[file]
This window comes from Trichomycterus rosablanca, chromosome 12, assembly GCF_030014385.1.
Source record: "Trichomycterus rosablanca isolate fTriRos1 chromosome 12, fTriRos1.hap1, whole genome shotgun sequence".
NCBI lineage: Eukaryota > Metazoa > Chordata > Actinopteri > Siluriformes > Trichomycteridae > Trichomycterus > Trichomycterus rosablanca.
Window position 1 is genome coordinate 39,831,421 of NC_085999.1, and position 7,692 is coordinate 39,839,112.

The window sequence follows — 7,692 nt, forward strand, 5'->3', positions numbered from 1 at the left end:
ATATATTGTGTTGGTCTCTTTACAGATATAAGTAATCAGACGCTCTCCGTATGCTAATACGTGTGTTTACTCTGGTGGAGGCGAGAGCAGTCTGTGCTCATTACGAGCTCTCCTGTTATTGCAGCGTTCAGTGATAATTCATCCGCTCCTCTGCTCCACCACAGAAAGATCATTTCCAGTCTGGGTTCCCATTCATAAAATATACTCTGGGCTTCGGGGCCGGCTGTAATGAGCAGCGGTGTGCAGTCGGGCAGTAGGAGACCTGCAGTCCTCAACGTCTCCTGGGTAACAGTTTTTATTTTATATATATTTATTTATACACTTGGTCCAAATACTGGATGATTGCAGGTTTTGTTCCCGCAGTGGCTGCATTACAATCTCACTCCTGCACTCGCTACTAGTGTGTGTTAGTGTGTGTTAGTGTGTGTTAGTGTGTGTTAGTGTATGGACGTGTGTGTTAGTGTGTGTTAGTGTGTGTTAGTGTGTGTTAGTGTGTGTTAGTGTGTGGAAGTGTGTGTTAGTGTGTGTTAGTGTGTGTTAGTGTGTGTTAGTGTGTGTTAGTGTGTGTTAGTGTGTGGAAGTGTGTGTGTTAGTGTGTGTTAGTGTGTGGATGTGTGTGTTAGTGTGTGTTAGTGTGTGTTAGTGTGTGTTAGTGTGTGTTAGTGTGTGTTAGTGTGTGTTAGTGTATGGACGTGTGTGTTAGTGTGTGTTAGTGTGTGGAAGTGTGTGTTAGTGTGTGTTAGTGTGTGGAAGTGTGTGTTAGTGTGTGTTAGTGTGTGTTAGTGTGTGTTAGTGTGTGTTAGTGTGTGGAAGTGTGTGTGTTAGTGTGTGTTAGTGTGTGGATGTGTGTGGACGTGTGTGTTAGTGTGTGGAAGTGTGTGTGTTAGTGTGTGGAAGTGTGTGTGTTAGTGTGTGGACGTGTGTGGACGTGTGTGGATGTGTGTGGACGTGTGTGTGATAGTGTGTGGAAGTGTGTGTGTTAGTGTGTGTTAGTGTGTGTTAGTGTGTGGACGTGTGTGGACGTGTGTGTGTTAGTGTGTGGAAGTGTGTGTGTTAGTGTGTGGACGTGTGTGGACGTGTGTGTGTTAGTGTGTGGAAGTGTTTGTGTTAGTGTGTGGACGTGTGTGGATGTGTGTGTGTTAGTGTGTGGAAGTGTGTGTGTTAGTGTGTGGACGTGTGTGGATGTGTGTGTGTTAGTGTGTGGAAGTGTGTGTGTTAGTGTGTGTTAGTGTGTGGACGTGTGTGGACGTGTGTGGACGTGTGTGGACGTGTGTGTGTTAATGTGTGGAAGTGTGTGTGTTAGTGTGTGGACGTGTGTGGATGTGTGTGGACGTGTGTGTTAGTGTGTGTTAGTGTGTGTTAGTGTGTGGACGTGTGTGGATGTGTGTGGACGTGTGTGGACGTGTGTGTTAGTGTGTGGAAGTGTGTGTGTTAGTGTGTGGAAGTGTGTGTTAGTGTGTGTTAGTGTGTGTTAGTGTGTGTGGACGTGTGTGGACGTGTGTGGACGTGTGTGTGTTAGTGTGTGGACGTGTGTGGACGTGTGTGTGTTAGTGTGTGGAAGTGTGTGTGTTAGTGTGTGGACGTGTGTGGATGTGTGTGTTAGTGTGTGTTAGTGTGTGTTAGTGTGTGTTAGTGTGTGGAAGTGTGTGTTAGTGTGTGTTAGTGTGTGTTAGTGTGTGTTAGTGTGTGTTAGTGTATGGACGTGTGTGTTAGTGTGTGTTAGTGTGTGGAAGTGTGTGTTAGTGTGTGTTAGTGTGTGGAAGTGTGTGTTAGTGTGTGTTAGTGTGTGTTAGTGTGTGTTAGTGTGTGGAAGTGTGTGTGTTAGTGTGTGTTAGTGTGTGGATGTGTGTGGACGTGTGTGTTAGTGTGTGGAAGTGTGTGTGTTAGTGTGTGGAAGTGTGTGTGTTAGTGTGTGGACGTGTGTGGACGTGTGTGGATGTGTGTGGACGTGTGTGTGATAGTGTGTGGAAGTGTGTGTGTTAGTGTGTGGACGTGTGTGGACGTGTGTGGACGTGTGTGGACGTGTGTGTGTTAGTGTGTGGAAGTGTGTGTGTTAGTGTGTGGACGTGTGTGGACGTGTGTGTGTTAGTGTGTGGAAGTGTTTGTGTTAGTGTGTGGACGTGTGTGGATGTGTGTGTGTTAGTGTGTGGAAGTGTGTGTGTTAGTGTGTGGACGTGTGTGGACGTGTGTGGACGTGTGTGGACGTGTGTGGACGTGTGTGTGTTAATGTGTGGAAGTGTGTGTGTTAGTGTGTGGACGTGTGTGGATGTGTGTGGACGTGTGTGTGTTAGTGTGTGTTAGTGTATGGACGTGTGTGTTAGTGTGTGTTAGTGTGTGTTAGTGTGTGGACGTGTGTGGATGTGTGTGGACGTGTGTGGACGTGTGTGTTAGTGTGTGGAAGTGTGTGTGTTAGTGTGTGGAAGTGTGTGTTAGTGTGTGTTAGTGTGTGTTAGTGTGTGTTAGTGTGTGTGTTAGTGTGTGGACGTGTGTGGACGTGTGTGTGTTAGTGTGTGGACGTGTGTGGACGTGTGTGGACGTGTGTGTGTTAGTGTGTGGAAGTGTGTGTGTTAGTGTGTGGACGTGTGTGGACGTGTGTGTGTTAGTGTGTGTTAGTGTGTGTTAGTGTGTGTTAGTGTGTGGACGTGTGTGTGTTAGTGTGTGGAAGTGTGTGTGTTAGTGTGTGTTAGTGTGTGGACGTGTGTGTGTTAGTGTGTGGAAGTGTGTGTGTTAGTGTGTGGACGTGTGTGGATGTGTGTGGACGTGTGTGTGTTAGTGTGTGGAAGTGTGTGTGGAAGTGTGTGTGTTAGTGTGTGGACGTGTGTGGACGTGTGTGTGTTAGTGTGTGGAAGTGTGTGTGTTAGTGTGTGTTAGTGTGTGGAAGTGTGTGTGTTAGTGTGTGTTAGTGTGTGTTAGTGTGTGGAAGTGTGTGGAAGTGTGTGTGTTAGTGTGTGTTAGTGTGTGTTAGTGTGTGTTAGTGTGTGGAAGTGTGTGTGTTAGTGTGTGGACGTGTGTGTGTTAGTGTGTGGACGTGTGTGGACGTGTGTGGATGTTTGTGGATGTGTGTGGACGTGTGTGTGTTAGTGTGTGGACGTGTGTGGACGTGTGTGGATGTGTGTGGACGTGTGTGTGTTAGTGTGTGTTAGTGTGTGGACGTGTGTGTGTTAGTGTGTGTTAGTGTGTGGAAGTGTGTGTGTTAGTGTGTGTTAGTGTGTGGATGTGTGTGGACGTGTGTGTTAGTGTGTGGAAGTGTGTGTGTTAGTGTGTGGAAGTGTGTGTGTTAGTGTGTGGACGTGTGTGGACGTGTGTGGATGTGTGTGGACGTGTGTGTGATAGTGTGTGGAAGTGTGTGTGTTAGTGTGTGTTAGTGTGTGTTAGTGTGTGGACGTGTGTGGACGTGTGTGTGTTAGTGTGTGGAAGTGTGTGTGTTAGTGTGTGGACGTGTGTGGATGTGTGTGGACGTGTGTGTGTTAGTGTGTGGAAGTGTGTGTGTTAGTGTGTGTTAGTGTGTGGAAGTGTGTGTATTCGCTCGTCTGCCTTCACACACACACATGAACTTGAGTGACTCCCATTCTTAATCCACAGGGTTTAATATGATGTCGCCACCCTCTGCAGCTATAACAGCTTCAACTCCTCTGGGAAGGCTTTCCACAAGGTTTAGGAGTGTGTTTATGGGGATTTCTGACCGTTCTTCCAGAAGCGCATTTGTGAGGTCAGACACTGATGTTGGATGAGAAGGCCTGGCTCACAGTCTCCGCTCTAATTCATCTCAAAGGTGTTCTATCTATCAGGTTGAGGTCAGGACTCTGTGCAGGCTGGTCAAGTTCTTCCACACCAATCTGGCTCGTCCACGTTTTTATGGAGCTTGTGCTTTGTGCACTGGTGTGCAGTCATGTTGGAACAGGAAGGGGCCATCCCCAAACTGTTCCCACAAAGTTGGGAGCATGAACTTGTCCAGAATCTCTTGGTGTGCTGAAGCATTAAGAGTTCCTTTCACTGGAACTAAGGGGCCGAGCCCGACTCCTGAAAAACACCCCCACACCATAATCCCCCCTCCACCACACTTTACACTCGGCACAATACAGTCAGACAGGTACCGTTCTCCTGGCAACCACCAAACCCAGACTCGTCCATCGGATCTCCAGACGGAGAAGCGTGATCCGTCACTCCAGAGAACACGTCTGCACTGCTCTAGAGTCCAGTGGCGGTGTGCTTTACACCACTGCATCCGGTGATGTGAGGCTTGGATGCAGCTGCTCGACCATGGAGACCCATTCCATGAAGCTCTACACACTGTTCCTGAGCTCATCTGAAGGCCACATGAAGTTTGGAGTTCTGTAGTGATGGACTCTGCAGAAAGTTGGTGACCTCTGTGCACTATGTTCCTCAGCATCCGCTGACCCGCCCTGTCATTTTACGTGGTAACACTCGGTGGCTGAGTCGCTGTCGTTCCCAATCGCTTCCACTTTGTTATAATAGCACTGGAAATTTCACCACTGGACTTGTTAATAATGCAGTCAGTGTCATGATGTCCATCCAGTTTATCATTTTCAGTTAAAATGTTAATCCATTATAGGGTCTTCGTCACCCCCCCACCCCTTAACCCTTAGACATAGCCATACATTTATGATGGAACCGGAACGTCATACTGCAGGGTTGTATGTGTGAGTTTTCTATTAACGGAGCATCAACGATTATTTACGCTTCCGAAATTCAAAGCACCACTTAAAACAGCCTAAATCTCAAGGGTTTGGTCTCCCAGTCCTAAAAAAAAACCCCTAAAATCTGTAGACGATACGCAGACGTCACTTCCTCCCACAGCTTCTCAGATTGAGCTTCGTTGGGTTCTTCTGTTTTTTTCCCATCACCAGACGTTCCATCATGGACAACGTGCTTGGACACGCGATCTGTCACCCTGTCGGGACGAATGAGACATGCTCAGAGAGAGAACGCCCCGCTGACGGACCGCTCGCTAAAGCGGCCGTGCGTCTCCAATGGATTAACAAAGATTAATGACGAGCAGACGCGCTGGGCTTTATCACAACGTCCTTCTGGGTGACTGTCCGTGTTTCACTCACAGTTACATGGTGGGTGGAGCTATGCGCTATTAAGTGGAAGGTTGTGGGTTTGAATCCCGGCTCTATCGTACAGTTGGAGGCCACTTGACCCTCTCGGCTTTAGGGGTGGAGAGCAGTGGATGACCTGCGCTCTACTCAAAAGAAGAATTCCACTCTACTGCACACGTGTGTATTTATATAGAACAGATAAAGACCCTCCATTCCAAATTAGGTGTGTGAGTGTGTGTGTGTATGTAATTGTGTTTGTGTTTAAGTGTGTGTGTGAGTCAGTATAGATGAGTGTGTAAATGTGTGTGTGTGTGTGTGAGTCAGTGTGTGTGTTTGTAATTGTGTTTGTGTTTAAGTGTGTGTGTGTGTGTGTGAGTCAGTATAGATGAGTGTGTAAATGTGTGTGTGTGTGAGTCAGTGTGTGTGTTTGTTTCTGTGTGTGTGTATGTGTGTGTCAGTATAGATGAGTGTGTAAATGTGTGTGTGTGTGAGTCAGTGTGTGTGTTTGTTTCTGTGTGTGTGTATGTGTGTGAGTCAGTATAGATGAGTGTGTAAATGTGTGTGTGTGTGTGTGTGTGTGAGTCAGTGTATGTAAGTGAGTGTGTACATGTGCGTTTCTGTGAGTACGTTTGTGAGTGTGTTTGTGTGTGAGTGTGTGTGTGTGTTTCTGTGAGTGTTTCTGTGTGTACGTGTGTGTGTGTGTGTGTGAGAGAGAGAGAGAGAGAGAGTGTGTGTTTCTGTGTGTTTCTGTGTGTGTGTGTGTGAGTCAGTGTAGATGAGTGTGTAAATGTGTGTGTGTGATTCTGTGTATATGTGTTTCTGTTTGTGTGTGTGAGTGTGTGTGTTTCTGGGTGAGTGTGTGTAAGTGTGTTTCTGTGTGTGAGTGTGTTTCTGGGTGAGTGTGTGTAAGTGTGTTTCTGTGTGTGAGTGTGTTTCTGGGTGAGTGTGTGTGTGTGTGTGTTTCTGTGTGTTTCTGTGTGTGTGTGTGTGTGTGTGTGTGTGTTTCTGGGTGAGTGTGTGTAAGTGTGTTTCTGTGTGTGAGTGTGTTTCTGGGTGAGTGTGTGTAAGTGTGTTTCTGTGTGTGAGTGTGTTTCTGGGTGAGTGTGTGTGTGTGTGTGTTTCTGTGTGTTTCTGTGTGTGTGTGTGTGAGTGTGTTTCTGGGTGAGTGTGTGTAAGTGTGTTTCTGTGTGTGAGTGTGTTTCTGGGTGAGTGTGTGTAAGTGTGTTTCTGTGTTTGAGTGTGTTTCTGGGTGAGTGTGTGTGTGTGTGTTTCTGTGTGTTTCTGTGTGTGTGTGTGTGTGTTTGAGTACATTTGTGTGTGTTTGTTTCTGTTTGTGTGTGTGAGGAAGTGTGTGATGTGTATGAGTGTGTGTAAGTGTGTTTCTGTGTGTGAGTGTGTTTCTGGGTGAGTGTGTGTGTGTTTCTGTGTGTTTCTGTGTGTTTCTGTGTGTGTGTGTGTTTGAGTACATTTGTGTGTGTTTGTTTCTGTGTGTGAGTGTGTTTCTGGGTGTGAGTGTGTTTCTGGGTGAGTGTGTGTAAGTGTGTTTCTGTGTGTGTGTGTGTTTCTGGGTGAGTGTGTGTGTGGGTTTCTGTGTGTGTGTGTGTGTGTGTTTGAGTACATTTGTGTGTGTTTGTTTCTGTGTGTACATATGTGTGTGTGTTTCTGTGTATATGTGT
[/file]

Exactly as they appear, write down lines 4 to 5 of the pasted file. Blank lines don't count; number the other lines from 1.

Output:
Window position 1 is genome coordinate 39,831,421 of NC_085999.1, and position 7,692 is coordinate 39,839,112.

The window sequence follows — 7,692 nt, forward strand, 5'->3', positions numbered from 1 at the left end: